Fraser Institute: Markets, not national strategies, will make housing affordable
Josef Filipowicz and Steve Lafleur are analysts at the Fraser Institute.
The Trudeau government recently unveiled its new National Housing Strategy, which includes a portable “housing benefit” of $2,500 per year, on average, to low-income households and the construction or renovation of hundreds of thousands of social housing units. But while these policies will benefit specific groups of people, they do not target broader affordability issues in Canada’s most expensive housing markets.
Demand for housing in cities such as Toronto and Vancouver is strong. That demand has translated into mounting pressure to build new, often high-end condos, townhomes or other housing units. Importantly, when people move into more expensive housing they free up their former homes for families with more modest incomes, who in turn leave their homes for others.
This process is known as “filtering,” because as homes age, they filter through various socio-economic strata until eventual renovation or replacement with new structures. For example, a recent exposé on the lifespan of several apartment buildings in Portland, Ore., reveals how they were initially marketed as luxury units, but filtered down over the decades. In short, today’s luxury units are tomorrow’s affordable housing.
However, this natural process can get held up. In markets with particularly strong demand, such as Vancouver, a slow response on the supply side means people looking to climb the property ladder can’t, with predictable consequences for everyone else on that ladder.
So what’s holding up the housing supply in Canada’s most in-demand markets?
One major driver of a lagging supply is government red tape. Homebuilders aiming to bring new units on the market must first obtain permits from city hall—a process which isn’t always straightforward. For instance, it takes an average of almost 18 months to obtain permits in Toronto, and almost two years in Vancouver.
It also costs tens of thousands of dollars, per unit, to comply with local regulations. In Toronto the approvals process costs nearly $47,000 per housing unit (on average), compared to $21,000 in Hamilton. In Vancouver, these costs and fees amount to almost $80,000 per unit, adding a significant burden to homebuilders, and ultimately homebuyers who pay higher prices, in part due to these costs.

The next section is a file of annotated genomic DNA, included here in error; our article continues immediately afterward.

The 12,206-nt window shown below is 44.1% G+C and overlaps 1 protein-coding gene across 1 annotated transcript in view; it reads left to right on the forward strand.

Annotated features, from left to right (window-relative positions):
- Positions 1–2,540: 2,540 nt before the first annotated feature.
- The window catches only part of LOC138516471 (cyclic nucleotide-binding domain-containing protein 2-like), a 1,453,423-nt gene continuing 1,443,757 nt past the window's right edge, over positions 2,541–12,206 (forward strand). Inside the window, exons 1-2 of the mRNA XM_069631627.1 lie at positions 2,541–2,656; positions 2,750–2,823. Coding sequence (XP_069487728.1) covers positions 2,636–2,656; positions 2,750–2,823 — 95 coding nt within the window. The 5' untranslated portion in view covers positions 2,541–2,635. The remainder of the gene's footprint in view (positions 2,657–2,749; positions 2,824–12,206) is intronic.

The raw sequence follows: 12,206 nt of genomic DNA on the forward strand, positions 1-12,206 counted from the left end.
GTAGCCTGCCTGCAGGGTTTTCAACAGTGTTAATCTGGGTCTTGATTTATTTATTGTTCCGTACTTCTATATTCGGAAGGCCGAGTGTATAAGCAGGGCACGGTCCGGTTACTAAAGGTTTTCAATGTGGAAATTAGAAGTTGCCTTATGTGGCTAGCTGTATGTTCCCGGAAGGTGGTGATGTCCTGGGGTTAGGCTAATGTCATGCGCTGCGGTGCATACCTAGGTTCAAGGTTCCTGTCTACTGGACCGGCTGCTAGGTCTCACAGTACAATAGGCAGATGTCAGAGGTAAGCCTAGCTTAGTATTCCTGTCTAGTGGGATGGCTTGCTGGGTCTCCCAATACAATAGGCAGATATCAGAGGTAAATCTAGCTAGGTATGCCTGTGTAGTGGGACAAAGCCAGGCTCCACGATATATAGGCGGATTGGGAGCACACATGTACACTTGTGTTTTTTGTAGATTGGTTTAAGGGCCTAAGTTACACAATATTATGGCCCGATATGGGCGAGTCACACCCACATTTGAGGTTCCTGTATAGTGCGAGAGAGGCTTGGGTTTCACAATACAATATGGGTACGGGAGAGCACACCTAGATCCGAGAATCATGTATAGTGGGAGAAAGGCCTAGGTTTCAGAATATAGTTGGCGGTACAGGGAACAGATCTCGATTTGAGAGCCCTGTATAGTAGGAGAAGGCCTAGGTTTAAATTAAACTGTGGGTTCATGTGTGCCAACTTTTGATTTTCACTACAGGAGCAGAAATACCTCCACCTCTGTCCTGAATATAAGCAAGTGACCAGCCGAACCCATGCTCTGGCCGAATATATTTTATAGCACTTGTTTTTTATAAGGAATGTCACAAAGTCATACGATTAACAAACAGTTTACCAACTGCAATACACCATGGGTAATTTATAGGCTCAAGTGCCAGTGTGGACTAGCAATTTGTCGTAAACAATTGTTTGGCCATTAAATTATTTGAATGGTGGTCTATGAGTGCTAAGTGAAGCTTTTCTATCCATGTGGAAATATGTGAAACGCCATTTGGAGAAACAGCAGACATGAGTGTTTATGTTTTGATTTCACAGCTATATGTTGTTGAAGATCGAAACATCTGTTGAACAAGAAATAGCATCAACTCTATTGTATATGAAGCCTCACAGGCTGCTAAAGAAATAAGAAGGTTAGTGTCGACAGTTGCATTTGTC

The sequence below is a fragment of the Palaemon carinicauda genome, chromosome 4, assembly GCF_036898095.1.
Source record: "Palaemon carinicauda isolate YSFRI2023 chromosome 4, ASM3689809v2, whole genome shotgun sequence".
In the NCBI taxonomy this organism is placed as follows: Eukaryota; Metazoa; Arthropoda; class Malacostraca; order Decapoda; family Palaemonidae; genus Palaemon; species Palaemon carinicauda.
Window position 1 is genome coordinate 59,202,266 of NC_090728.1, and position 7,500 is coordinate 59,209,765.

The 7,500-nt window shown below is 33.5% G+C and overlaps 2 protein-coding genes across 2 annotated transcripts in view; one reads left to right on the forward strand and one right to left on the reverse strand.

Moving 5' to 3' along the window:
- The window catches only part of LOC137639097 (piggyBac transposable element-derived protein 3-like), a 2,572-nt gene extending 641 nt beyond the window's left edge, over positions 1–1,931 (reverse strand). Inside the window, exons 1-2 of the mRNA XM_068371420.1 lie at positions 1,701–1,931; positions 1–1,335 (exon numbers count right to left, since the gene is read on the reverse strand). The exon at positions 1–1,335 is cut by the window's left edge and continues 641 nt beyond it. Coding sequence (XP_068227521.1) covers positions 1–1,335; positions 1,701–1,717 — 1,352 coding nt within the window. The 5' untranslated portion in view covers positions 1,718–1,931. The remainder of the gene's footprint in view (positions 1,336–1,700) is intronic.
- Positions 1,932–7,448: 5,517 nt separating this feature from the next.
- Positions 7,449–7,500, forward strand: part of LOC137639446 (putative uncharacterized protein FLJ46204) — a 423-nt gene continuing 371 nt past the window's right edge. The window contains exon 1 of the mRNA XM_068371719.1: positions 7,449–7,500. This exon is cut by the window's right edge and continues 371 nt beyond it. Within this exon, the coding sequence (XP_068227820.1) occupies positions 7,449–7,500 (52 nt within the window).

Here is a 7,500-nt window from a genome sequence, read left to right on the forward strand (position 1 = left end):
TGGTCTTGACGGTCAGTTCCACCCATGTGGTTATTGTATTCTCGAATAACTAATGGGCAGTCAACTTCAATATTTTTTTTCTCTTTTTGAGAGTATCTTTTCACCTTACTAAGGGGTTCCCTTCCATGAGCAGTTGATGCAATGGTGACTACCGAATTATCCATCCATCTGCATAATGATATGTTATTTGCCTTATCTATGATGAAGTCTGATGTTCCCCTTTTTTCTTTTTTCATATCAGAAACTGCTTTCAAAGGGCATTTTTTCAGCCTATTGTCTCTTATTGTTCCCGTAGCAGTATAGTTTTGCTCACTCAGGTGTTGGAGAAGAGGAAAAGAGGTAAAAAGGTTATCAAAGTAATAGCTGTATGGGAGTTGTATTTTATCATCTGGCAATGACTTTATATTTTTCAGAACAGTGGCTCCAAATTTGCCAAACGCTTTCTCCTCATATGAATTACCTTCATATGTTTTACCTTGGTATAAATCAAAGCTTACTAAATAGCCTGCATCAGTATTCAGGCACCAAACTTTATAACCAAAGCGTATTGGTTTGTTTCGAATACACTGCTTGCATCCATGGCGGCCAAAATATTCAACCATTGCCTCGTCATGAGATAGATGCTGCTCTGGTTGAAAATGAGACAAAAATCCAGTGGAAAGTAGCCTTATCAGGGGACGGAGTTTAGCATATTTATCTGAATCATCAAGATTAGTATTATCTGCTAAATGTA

When stacked up, regulatory hurdles can significantly slow the housing supply. Indeed, a study published last year by the Fraser Institute measured their impact across major Canadian metropolitan areas and found that Toronto would have added more than 7,000 new units between 2006 and 2011 had its regulatory burden been more in line with the GTA average. In Vancouver, about 6,000 additional units would’ve been added over the same period. In both cases, an entire new neighbourhood’s worth of housing was caught up in red tape.
So when the Trudeau government announces it will fund the construction of 100,000 subsidized housing units nationwide over a decade, it’s important to view this in context.
For example, a recent report commissioned by the B.C. government confirmed that more than 115,000 new housing units were awaiting approval in six Metro Vancouver municipalities during the month of February. These units could help relieve the pressure in B.C.’s red-hot housing markets by allowing the filtering process to take its course. Clearly, due to their ability to allow more homes to be built, municipalities have far greater influence on housing supply than the federal or provincial governments.
As more concrete details about the National Housing Strategy trickle out, it’s important for Canadians to think about how these measures will affect the broader housing market. Without understanding the mechanism that increases affordability for the vast majority of Canadians—not just the most vulnerable—we won’t get to the root of the affordability issue in Canada’s most expensive cities.